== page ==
Two stories of redemption after life in a Zimbabwean prison

Joseph Chirume

Getting imprisoned in a Zimbabwean jail is, according to some, a fate worse than death.

Political prisoners, Last Maengehama and Tungamirai Madzokere, spent eight years of a 20-year jail sentence living in “inhuman” conditions. 

They were falsely accused of killing state policeman Petros Mutedza in Harare in 2011 and were jailed in the notorious Chikurubi Maximum Prison outside Harare.

The Supreme Court of Appeal set aside their conviction and sentence last week.

Madzokere came out only to find that his wife, devoid of hope, had left him and had taken their two children with her.

“I was overjoyed when my name was called by prison officials but that joy was short-lived,” he said. 

“My wife had packed her goods and left with my son and daughter.”

He said the cells in prison were horribly congested. 

“There is an average of 45 prisoners in a cell that is meant to house 18 inmates. The food is badly prepared and there is a big shortage of water and warm clothing in winter,” said Madzokere.

Maengehama said life in prison was inhuman. 

“The little food that is provided is not fit for human consumption. Most survive from food brought from outside by family and friends.”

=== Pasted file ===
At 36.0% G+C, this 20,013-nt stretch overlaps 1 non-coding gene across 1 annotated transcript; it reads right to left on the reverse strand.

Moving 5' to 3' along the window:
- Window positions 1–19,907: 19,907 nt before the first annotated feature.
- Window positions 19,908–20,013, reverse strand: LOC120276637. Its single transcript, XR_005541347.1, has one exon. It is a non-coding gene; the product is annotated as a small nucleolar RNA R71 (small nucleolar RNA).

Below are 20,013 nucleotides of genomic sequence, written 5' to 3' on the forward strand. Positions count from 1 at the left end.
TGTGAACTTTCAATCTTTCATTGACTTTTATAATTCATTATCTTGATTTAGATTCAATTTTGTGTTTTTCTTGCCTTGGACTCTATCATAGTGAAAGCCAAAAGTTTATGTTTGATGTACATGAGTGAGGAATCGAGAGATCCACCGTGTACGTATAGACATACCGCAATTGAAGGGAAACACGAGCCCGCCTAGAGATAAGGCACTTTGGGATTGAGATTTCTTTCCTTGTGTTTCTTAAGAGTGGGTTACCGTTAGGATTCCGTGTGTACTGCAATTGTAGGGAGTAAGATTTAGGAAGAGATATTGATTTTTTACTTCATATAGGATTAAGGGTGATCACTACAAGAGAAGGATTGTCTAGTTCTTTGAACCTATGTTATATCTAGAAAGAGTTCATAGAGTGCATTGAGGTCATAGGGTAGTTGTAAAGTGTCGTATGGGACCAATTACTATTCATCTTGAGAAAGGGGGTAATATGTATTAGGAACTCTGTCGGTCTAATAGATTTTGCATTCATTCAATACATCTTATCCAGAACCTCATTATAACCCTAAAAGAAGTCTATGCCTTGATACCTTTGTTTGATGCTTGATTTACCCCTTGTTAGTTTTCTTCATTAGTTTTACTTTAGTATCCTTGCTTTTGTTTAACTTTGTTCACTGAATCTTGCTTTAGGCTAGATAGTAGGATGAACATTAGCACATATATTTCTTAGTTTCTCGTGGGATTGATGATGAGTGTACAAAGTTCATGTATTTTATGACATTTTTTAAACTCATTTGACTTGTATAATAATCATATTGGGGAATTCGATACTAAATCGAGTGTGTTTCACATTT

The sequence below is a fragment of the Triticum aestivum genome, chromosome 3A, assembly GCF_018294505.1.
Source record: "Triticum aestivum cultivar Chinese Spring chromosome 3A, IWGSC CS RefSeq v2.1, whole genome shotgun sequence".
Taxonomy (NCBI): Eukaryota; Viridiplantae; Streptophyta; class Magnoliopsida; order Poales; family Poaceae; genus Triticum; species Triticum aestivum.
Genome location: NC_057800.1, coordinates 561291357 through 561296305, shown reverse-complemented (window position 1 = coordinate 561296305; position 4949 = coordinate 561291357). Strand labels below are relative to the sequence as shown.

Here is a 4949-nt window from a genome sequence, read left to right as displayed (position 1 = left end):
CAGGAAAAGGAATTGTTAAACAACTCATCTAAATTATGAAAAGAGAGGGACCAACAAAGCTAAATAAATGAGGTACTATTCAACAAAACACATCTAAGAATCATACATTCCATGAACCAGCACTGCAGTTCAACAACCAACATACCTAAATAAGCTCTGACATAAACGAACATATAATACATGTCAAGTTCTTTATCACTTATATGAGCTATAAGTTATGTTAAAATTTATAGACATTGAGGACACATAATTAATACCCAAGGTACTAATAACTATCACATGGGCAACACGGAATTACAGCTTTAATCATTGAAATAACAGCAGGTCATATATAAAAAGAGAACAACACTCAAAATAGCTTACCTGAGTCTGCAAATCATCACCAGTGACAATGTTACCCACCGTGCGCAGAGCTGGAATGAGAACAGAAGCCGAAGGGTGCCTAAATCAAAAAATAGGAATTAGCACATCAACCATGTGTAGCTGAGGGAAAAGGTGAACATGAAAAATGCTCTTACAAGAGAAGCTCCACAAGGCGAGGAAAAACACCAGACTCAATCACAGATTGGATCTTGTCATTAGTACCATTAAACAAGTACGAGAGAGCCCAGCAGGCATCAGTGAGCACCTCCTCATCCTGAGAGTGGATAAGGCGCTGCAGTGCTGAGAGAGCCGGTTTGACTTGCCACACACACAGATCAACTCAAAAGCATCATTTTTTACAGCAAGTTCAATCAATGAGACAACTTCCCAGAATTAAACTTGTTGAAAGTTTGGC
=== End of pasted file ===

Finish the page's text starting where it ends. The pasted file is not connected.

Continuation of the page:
“It was hope and faith that sustained me. I was overwhelmed with joy when my name was called,” he continued.

“My wife was my pillar of strength. With the help of family and friends she raised my six children.”

Madzokere, who was a Harare City councillor at the time of his arrest, said he was never even close to the area in which the policeman was killed. Maengehama, meanwhile, says he was attending a church service in another part of town.

Both men studied while behind bars. Maengahama is in his last semester for a degree in Theology, while Madzokere is completing a BSC Honours Degree in Development Studies. 

He said he was a national executive member of the MDC party and an entrepreneur before he was arrested.

“I will try to revive the business and start a new project if I can find the money.”

Madzokere said he plans to venture into chemical manufacturing. He also plans to sue the state for the pain caused by the wrongful imprisonment.